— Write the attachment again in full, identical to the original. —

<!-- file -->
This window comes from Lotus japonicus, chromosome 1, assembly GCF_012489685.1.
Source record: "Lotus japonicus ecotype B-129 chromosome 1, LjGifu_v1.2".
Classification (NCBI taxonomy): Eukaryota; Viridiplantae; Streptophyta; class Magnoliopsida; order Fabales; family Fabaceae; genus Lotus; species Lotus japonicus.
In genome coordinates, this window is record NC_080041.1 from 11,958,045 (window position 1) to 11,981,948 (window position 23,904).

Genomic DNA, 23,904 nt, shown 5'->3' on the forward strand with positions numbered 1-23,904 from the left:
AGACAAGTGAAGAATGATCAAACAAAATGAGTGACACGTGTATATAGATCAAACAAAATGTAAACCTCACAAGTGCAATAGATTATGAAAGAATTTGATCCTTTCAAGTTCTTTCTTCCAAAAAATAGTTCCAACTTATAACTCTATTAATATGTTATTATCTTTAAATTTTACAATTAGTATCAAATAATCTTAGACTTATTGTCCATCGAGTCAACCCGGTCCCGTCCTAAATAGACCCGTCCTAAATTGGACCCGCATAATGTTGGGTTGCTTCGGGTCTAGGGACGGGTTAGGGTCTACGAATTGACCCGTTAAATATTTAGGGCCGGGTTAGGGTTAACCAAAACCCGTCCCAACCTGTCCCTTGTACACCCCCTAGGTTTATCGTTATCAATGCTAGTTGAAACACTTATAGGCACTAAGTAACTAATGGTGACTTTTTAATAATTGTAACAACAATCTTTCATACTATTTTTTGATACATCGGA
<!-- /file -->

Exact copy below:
This window comes from Lotus japonicus, chromosome 1, assembly GCF_012489685.1.
Source record: "Lotus japonicus ecotype B-129 chromosome 1, LjGifu_v1.2".
Classification (NCBI taxonomy): Eukaryota; Viridiplantae; Streptophyta; class Magnoliopsida; order Fabales; family Fabaceae; genus Lotus; species Lotus japonicus.
In genome coordinates, this window is record NC_080041.1 from 11,958,045 (window position 1) to 11,981,948 (window position 23,904).

Genomic DNA, 23,904 nt, shown 5'->3' on the forward strand with positions numbered 1-23,904 from the left:
AGACAAGTGAAGAATGATCAAACAAAATGAGTGACACGTGTATATAGATCAAACAAAATGTAAACCTCACAAGTGCAATAGATTATGAAAGAATTTGATCCTTTCAAGTTCTTTCTTCCAAAAAATAGTTCCAACTTATAACTCTATTAATATGTTATTATCTTTAAATTTTACAATTAGTATCAAATAATCTTAGACTTATTGTCCATCGAGTCAACCCGGTCCCGTCCTAAATAGACCCGTCCTAAATTGGACCCGCATAATGTTGGGTTGCTTCGGGTCTAGGGACGGGTTAGGGTCTACGAATTGACCCGTTAAATATTTAGGGCCGGGTTAGGGTTAACCAAAACCCGTCCCAACCTGTCCCTTGTACACCCCCTAGGTTTATCGTTATCAATGCTAGTTGAAACACTTATAGGCACTAAGTAACTAATGGTGACTTTTTAATAATTGTAACAACAATCTTTCATACTATTTTTTGATACATCGGA